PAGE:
In fact, proceeds from the Legacy Ball will benefit an organization aiding over 1,000 individuals living with developmental disabilities – and help it celebrate its 40th anniversary.
“I think it’s a proud, but also a very satisfying feeling,” President and CEO Barb Griffith said of the organization’s upcoming anniversary. “We’ve grown so much, and in hindsight, you see all these amazing things that have happened in the world and in the organization, and all the lives we’ve touched.”
Community Living, Inc. incorporated in 1978 to provide in-demand services to area adults. It merged with Family Support Services in 2010 to expand its services to area children.
Today, the nonprofit provides aid through six program categories: adult recreation services, social opportunities and recreation [SOAR], employment services, respite services, support services for adults and residential services. Some activities are year-round, while others are structured in a camp format.
Residential Services provides support and outreach to individuals living in their own homes. Employment Services not only helps to match job seekers with potential employers but to provide the supports needed to keep that person employed. Respite Services offers care in-home and out-of-home to provide parents and caregivers with relief from daily routines.
“We try to offer as much as we can,” Griffith said. “If we don’t offer what someone needs, we have a department that can help people navigate and find those resources.”
Community Living, Inc.’s most unique offering is its SOAR service, which provides year-round enrichment and social activities for teens with developmental disabilities enrolled in middle or high school. Other programs also help provide leisure and volunteer activities to people of all ages, including Adult Recreation Services that provides enrichment and leisure opportunities for adults with developmental disabilities. The Support Services for Adults program offers outcome-based day services to keep participants productive.
It’s not uncommon for participants to be engaged in multiple programs. For example, Aimee Weatherford is a member of the adult recreation program who volunteers locally as part of the support services for adults program. Currently, Weatherford is working with the Humane Society’s Shelter Buddies program. Previously, she read to children at United Services for over 15 years. Weatherford has been involved in four of the organization’s six programs.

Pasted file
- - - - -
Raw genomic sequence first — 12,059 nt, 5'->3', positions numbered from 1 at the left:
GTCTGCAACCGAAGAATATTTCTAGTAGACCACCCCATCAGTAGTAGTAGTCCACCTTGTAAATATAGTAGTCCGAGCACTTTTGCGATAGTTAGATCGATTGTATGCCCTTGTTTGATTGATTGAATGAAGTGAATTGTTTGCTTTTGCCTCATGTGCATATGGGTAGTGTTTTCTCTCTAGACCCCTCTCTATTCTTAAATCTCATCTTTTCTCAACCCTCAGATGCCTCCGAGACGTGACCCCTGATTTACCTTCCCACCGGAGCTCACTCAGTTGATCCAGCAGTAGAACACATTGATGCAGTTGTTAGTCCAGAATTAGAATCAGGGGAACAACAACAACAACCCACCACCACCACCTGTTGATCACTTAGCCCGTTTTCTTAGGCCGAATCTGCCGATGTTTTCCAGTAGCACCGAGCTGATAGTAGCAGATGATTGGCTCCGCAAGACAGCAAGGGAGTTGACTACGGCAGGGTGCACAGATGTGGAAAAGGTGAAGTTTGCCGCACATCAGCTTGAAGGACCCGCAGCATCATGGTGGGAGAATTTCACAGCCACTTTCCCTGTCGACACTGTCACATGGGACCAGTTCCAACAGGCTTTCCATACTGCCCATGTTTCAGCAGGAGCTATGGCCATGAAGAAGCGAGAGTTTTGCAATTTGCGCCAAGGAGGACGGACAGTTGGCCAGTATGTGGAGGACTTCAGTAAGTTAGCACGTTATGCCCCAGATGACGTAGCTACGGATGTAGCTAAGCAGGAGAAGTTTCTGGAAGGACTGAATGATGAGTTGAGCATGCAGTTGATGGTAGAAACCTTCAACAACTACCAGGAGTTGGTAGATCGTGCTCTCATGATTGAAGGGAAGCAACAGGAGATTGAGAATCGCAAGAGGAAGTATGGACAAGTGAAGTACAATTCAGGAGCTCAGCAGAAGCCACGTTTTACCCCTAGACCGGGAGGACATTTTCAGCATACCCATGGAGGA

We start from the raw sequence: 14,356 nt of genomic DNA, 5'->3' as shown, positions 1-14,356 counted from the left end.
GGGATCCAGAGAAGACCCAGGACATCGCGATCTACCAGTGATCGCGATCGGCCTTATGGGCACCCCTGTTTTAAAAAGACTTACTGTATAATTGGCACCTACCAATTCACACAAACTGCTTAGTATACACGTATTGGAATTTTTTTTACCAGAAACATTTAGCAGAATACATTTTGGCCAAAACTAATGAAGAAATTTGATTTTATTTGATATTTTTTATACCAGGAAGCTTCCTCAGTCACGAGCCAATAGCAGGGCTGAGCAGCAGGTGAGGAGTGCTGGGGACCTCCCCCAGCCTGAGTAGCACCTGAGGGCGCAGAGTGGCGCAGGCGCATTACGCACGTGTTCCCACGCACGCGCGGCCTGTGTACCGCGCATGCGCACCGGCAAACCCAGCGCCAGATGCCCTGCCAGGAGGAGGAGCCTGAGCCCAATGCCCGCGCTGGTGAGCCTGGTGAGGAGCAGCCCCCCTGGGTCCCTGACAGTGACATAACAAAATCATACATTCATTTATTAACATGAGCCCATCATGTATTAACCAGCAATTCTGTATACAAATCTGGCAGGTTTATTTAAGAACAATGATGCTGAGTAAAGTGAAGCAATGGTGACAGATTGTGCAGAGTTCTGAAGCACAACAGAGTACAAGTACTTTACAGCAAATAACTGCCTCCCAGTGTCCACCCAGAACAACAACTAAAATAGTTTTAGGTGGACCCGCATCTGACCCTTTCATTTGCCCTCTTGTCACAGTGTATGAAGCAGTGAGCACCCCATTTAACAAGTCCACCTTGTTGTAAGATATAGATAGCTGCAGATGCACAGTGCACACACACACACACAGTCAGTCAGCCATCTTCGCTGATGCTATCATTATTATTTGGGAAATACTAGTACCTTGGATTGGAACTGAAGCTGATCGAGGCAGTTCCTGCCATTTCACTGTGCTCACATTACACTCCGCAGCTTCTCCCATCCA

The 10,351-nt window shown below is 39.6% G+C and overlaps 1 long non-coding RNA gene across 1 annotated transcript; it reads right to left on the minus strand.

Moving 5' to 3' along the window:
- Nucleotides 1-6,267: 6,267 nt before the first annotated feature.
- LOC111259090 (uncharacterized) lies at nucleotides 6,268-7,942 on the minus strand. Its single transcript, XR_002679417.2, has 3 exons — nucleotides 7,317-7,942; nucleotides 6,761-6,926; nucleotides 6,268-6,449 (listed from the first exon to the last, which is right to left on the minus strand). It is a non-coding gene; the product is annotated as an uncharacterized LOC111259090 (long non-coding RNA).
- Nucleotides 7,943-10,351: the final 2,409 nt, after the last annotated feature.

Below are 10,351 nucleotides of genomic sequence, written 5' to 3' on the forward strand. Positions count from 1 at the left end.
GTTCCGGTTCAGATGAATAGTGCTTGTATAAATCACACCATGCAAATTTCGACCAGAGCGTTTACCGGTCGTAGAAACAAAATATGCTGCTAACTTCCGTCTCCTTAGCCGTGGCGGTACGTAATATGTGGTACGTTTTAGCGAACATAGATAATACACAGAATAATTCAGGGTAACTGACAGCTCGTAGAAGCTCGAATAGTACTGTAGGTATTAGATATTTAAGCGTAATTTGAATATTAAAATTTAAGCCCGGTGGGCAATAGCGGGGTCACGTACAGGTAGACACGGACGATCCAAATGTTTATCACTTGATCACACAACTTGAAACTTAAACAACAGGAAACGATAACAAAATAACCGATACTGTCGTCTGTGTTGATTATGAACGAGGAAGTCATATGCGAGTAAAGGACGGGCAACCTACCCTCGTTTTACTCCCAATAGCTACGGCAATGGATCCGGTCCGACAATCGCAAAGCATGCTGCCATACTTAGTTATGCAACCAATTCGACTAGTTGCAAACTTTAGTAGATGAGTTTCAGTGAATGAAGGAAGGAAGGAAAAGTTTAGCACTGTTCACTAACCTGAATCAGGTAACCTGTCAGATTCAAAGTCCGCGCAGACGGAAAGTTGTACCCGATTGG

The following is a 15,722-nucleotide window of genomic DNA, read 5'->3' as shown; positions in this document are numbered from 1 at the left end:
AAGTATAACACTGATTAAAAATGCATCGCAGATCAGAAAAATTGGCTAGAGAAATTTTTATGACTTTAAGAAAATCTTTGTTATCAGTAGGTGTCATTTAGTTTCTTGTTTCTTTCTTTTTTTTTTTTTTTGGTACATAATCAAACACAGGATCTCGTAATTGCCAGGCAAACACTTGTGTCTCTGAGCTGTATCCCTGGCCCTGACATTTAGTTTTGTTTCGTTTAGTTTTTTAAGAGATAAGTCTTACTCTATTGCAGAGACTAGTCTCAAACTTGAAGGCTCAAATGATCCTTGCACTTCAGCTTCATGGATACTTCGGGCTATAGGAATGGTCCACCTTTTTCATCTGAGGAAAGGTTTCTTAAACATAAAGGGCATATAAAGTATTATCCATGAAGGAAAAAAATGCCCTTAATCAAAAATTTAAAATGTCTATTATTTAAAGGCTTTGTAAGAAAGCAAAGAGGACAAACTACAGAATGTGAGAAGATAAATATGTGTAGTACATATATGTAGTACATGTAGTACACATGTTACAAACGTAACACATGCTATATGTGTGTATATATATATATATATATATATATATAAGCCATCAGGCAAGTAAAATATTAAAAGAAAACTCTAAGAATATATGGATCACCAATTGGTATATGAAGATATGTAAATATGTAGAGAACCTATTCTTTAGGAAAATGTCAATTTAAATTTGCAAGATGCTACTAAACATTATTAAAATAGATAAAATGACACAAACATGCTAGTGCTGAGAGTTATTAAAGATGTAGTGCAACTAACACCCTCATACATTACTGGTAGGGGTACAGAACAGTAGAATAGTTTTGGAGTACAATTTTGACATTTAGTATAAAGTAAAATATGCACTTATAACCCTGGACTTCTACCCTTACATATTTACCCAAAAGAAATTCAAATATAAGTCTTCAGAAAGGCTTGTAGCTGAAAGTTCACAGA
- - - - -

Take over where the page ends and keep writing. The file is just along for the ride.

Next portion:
“I love working with animals and kids,” Weatherford said. “I love reading to the dogs, too and always see lots of dogs I want to take home. I really love anything that involves going out and being in the community.”
For other participants, the programs are an opportunity to engage in activities and explore hobbies. Judy King, an adult recreation program participant, enjoys the organization’s classes for her favorite hobby: dancing. King also volunteers at the support centers and helps make lunch for participants who are unable to cook.
“I love to dance,” King said. “Drama really didn’t capture my interest, but I love dancing. I also like to cook.”
Sandy Leary is another adult recreation program participant and community volunteer. Recently, she began filling Easter eggs with candy for upcoming events at local churches and fire departments.
“We have an annual Easter Egg Hunt, and I always help fill the eggs,” Leary said. “The kids love going through and eating the candy.”
Community Living, Inc. accomplishes its wide array of programming with help from about 250 volunteers and roughly 450 employees.
Community Living, Inc. accomplishes its wide array of programming with help from about 250 volunteers and roughly 450 employees. It receives funding from multiple public entities, including the Community and Children’s Resource Board [CCRB] and the Developmental Disabilities Resource Board [DDRB], and from fundraising. However, about 63 percent of its funding comes from Medicaid. According to Griffith, a 3-percent cut in state funding for Medicaid providers in 2017 adds extra relevance to events like the 18th Annual Legacy Ball. All proceeds from the event will go back to the organization’s programming endeavors and volunteer opportunities.
“It’s really a very unique event,” Griffith said. “There are a lot of galas to choose from out there, but ours is a wine dinner. We pair different wines with every course specifically selected for the food. That’s kind of the new twist on the traditional gala.”
The ball will take place on March 3 at the St. Charles Convention Center. Festivities begin around 5:30 p.m. and feature a four-course wine dinner, auctions, live music and a coloring wall for participants to decorate for the organization’s main lobby.
Looking past the gala and 40th anniversary, the organization’s ultimate goal remains to provide individuals with disabilities and their families with the services they need while raising awareness for those still searching for resources.
“The more awareness we can raise about the services we provide, the more families that can be helped,” Griffith said. “Every year, we hear of families that don’t know about our services yet are in desperate need. For families of people with disabilities, it can be like a maze. Anything we can do to get people with those resources is really what we want to do.”
To learn more about Community Living, Inc. or to purchase Legacy Ball tickets, call (636) 970-2800 or visit communitylivingmo.org.